Race director Christian Prudhomme on today’s stage: “La Chartreuse area could inspire the many breakaway experts if they feel ready enough to battle it out on the climb up the Col de Porte,” he said. “The mountains of Vercors also offer all the ingredients of a tricky stage. A similar cocktail to the one offered in Villard de Lans in 1987 that had left a bad taste in the mouth of Jean-François Bernard.”
“We had a plan to let the breakaway go,” said the race leader. “It’s not up to us to do the race but we saw that we could control it. The guys did it really well. Unfortunately, I was a bit too short at the end. I didn’t make any gift to Tadej [Pogacar]. We are good friends but we both want to win. He was just stronger and I was a bit disappointed to lose the stage. Chapeau to him. I don’t think the suspense on GC is over. I would like it was! We are in a really good position but it’s far from over yet.”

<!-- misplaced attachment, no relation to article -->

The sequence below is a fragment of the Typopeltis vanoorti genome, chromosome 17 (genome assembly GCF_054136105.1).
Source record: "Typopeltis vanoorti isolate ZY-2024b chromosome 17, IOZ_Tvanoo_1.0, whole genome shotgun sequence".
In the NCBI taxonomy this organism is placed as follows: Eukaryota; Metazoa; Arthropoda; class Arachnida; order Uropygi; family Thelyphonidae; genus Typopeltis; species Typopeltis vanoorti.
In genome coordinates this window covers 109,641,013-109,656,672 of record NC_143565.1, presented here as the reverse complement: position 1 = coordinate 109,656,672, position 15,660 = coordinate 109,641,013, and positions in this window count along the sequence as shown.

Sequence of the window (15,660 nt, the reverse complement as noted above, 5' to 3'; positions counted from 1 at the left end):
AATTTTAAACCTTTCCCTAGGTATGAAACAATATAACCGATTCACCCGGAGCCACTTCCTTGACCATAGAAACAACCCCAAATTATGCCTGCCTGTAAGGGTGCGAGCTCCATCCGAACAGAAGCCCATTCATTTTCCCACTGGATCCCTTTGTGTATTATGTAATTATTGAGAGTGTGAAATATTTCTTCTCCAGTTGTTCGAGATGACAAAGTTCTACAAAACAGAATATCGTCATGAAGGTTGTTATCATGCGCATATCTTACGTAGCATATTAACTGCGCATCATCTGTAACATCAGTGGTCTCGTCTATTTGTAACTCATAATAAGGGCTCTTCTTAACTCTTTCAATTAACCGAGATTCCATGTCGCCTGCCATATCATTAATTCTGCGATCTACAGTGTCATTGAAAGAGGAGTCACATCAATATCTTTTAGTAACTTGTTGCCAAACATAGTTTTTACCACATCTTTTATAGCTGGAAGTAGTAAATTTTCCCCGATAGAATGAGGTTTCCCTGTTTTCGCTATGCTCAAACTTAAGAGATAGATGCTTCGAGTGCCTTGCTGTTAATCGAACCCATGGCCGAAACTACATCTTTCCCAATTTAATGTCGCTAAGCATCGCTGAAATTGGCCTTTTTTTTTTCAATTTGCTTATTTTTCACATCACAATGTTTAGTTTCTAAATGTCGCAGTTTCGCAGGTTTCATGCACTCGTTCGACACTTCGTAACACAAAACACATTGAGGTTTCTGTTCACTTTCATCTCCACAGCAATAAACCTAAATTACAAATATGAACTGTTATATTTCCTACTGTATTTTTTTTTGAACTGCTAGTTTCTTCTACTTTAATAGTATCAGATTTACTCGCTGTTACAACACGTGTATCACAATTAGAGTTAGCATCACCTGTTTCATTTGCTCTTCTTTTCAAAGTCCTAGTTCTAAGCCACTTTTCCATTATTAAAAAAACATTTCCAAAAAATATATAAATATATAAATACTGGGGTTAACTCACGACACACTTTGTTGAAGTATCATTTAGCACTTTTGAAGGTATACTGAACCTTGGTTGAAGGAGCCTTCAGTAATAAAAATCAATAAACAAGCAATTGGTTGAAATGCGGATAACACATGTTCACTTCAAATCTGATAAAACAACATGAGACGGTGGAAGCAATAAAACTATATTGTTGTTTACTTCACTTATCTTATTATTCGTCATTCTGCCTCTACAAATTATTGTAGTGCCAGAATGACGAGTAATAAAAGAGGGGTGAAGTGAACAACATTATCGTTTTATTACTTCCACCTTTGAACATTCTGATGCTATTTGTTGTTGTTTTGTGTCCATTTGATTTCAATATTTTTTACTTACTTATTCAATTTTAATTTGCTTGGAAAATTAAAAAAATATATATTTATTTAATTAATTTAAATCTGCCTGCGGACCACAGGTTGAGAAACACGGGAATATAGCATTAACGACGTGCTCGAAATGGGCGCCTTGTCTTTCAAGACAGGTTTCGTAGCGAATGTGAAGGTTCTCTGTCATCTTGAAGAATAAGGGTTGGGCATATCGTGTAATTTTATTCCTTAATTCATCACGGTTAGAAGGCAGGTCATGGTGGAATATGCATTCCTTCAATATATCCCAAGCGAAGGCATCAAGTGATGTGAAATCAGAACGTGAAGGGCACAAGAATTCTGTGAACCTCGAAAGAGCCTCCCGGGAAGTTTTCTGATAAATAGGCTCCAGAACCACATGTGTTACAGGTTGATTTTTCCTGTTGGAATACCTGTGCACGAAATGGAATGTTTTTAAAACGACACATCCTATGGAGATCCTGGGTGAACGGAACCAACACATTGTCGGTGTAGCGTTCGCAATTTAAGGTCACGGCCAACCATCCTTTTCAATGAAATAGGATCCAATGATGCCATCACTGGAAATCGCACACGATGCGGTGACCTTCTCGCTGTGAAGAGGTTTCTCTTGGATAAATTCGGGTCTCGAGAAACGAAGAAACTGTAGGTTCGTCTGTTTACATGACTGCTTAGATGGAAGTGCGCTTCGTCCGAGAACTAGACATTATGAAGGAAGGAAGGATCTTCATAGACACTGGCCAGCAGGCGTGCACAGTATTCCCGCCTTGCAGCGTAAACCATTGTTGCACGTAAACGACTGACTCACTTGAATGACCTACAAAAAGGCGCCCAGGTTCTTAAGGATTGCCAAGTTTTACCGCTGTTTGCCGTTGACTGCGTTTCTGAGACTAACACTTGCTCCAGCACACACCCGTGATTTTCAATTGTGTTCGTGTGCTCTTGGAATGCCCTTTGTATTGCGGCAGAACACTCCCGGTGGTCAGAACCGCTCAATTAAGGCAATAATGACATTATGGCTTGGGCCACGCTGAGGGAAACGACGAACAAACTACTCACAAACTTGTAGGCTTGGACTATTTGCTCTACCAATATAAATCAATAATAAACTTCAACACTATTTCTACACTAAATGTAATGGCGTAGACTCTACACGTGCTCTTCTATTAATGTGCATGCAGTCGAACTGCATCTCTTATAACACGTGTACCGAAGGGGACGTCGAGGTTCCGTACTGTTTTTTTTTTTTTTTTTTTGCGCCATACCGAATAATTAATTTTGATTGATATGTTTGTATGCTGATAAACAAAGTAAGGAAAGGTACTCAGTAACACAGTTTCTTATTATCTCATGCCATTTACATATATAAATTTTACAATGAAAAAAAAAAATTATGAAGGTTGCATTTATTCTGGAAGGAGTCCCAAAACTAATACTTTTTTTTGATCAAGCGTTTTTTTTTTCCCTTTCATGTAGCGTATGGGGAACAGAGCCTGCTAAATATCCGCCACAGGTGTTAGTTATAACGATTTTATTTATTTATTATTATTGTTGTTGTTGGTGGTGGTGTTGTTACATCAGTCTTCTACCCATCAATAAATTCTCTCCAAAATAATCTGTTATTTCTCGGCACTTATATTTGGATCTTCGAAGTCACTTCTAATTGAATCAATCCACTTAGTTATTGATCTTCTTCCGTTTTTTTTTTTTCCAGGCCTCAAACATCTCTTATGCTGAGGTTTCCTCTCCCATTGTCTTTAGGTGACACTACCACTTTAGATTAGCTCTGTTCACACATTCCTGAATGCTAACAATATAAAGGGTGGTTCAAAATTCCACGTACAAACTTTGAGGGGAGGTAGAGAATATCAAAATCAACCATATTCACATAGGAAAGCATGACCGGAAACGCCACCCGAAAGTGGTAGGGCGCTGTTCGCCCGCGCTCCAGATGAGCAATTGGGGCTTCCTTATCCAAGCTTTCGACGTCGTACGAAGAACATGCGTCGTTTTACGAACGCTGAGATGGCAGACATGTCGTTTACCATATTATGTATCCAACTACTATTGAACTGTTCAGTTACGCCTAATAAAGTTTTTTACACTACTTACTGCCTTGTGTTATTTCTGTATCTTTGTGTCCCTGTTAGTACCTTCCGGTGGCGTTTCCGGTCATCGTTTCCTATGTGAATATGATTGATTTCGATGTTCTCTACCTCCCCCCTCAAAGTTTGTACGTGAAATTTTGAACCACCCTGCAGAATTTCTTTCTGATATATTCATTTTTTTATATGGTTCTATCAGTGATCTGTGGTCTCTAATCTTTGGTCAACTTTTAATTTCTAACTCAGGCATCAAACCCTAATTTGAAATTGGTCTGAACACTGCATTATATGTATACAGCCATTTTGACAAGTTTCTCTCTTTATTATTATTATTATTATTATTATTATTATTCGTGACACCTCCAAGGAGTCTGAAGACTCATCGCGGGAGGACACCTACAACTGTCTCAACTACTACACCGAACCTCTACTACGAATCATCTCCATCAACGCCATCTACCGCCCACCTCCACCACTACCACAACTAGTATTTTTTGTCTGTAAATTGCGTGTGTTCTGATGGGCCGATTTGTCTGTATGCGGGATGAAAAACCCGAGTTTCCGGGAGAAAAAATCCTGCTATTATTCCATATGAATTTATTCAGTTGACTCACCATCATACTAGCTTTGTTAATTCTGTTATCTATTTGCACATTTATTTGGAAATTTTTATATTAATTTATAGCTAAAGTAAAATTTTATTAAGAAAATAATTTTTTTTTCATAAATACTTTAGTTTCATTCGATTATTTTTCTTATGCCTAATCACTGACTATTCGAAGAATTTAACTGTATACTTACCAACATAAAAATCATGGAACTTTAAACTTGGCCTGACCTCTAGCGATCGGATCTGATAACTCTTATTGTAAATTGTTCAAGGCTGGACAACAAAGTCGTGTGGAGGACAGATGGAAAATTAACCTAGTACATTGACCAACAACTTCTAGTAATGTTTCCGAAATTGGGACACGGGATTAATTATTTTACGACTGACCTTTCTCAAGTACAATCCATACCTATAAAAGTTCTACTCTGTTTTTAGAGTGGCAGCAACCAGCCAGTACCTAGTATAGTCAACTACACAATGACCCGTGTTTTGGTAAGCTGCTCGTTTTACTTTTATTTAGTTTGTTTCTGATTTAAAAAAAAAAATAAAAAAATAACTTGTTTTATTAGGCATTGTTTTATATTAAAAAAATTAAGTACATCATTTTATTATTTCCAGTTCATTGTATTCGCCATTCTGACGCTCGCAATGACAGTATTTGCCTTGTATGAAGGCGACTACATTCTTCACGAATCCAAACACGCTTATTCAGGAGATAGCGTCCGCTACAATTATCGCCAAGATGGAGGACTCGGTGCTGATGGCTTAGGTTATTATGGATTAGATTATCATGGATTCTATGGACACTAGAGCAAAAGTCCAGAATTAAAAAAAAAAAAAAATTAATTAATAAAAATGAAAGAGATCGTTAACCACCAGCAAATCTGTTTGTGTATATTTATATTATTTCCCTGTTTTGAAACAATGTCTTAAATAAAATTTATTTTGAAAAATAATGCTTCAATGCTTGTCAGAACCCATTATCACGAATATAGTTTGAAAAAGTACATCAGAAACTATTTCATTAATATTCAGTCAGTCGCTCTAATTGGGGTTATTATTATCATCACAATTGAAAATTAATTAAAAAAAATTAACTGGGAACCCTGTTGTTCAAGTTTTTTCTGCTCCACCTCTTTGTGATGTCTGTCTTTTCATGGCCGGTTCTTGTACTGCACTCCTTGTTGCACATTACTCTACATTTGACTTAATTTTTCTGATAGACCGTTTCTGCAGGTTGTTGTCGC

Tadej Pogacar was first to the top of Grand Colombier to win his second stage of this year’s Tour, while Ineos rider and reigning champion Egan Bernal plummeted down the overall standings after losing more than seven minutes amid rumblings of discontent from within and without the camp. Jeremy Whittle was there for the Guardian …
It’s a Slovenian one-two at the moment as Primoz Roglic leads his compatriot Tadej Pogacar by 40 seconds. Colombian veteran Rigoberto Uran is a further 54 seconds back in third.
From William Fotheringham’s stage-by-stage guide: Never flat, and with an 11km climb into the Vercors Massif, this stage favours an early break, and the winner will probably escape on the ascent 20km from the finish. It’s the sort of stage that suits a climber who isn’t afraid to go solo
. [Narrator’s voice: “Bauke Mollema abandoned after crashing during stage 13”]
, such as the Dutchman Bauke Mollema if he isn’t in the overall mix